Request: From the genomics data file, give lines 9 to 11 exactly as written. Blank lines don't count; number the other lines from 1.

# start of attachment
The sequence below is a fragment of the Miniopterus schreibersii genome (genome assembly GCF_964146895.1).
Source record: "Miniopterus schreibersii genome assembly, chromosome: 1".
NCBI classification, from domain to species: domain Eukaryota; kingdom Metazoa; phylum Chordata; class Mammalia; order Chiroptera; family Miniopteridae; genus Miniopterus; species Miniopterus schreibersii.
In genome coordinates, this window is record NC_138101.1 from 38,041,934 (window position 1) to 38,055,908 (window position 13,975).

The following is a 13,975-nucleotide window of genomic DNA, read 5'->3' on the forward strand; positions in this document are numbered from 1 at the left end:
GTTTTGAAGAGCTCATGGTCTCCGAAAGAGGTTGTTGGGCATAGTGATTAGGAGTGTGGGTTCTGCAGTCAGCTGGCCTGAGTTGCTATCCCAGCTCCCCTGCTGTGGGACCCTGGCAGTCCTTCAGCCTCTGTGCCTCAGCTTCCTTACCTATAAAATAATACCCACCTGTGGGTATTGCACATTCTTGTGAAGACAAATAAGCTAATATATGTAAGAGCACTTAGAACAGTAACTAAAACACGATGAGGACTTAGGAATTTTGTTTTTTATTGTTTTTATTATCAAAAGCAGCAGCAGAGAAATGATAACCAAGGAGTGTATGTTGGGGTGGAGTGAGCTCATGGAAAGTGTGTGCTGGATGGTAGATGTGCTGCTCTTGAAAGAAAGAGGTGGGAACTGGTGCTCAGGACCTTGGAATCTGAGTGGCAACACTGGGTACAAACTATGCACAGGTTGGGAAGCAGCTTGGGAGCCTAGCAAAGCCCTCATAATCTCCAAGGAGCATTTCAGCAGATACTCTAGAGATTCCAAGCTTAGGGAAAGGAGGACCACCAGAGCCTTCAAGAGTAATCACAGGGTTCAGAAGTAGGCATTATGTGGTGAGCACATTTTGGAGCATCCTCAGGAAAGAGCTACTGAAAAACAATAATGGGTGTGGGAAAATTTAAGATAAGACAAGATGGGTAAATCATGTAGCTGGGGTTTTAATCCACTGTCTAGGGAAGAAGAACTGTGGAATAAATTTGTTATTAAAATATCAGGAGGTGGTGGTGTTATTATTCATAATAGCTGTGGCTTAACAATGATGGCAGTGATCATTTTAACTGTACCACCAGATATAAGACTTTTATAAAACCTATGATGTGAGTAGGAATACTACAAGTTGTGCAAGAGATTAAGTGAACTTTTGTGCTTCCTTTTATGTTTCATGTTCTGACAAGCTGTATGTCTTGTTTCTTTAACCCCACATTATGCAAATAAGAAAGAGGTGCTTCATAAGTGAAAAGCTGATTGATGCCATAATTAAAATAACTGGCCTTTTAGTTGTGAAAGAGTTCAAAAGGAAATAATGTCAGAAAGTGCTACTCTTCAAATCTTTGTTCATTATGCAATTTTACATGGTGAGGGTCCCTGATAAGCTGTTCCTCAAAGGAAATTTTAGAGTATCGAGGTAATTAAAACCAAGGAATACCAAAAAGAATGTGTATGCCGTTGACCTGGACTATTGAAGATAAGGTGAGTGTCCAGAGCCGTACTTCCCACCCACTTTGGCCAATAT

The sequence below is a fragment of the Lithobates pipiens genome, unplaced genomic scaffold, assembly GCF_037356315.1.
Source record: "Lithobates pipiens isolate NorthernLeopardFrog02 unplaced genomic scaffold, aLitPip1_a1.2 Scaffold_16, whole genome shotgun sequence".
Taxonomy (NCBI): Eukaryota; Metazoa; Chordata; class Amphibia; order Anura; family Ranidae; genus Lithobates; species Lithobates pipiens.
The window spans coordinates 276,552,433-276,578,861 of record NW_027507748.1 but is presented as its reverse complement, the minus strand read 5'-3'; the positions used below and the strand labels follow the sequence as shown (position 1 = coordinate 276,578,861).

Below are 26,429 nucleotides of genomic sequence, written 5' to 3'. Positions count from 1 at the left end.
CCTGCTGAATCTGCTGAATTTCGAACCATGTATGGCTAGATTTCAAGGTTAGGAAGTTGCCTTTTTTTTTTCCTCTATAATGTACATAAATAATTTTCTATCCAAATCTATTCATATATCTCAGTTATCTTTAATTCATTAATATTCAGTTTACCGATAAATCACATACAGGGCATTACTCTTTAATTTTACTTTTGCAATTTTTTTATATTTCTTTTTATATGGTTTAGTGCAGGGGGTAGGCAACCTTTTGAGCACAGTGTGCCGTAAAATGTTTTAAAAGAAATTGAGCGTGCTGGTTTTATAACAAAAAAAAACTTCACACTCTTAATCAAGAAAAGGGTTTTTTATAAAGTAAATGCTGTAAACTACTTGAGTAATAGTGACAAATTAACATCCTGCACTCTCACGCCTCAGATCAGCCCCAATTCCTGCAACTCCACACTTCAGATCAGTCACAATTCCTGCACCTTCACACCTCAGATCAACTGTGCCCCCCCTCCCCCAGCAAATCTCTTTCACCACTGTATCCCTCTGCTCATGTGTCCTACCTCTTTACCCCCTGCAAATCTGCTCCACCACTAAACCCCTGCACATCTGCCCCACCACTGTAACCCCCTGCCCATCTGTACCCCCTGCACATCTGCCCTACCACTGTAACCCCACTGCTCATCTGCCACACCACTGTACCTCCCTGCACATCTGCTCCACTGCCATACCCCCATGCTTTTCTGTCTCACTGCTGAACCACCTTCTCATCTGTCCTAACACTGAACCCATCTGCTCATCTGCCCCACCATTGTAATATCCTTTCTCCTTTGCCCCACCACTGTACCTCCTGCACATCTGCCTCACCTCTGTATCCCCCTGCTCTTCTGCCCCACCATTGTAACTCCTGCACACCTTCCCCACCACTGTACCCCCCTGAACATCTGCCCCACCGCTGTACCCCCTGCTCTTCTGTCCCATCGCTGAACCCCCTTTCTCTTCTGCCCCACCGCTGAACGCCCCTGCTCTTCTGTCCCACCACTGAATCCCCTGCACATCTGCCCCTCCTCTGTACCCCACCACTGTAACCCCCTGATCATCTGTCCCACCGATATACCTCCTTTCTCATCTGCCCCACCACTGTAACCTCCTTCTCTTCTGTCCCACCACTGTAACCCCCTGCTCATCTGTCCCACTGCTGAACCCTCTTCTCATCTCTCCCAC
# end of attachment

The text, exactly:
Taxonomy (NCBI): Eukaryota; Metazoa; Chordata; class Amphibia; order Anura; family Ranidae; genus Lithobates; species Lithobates pipiens.
The window spans coordinates 276,552,433-276,578,861 of record NW_027507748.1 but is presented as its reverse complement, the minus strand read 5'-3'; the positions used below and the strand labels follow the sequence as shown (position 1 = coordinate 276,578,861).

Below are 26,429 nucleotides of genomic sequence, written 5' to 3'. Positions count from 1 at the left end.